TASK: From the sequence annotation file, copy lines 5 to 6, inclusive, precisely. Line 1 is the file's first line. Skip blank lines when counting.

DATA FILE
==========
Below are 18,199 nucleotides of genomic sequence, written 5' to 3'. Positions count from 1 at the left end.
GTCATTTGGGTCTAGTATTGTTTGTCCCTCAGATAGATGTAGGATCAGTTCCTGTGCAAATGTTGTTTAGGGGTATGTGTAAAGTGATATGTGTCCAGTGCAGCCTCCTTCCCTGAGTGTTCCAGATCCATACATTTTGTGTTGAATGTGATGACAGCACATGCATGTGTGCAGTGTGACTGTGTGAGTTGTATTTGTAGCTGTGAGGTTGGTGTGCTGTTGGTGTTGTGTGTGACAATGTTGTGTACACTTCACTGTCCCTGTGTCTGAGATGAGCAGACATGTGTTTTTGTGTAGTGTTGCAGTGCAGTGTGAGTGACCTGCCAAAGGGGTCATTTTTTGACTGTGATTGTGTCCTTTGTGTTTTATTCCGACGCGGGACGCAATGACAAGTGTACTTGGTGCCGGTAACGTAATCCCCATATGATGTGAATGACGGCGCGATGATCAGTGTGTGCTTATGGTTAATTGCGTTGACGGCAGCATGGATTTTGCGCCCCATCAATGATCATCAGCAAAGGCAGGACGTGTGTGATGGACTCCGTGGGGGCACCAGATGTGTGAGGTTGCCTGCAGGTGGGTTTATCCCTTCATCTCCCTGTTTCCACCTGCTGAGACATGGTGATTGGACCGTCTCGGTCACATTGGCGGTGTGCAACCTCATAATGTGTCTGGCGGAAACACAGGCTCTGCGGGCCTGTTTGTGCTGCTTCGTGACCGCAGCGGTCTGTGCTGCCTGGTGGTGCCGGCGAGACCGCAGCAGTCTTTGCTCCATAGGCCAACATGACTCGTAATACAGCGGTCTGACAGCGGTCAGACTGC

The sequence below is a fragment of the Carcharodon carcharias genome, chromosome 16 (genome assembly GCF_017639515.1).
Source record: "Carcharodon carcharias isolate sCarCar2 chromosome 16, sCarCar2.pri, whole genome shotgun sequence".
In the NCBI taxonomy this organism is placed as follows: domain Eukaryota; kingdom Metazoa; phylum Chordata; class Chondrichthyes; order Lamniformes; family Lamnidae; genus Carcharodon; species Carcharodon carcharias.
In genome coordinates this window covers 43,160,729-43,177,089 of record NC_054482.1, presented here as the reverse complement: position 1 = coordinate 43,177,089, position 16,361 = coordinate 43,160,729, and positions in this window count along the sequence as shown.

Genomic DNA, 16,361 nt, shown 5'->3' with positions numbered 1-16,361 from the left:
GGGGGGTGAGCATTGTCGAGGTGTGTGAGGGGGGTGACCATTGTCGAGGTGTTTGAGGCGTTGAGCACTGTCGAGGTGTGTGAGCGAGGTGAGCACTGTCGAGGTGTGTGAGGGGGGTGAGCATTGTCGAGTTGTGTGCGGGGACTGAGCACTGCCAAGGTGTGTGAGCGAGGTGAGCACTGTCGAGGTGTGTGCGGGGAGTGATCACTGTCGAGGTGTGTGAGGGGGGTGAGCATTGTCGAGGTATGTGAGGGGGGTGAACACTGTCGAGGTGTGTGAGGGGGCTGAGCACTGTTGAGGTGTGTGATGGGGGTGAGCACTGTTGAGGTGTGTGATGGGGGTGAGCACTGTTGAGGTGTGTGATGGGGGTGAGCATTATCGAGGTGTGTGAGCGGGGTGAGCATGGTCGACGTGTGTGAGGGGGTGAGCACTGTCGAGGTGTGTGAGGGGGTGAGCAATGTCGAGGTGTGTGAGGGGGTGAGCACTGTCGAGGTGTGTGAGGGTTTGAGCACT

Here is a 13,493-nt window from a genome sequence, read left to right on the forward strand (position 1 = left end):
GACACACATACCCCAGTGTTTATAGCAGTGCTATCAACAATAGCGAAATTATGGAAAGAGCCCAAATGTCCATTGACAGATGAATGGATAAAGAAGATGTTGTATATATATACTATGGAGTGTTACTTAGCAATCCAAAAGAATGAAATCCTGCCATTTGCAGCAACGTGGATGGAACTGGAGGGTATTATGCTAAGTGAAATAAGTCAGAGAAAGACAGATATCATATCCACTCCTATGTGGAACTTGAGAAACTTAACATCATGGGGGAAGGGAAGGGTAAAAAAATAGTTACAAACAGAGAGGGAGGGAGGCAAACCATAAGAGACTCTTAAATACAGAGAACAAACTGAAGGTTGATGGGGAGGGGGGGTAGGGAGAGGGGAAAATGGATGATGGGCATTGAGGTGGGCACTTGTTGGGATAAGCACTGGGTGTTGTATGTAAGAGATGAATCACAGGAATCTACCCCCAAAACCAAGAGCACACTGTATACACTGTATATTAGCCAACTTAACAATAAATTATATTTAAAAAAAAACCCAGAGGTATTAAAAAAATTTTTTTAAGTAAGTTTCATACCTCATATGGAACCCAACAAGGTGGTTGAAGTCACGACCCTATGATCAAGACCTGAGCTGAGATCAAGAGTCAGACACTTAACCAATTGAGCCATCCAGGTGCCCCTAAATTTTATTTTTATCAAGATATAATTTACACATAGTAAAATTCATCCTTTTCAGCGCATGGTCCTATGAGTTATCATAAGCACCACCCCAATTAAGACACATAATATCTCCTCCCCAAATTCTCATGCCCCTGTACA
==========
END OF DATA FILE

In the NCBI taxonomy this organism is placed as follows: domain Eukaryota; kingdom Metazoa; phylum Chordata; class Chondrichthyes; order Lamniformes; family Lamnidae; genus Carcharodon; species Carcharodon carcharias.
In genome coordinates this window covers 43,160,729-43,177,089 of record NC_054482.1, presented here as the reverse complement: position 1 = coordinate 43,177,089, position 16,361 = coordinate 43,160,729, and positions in this window count along the sequence as shown.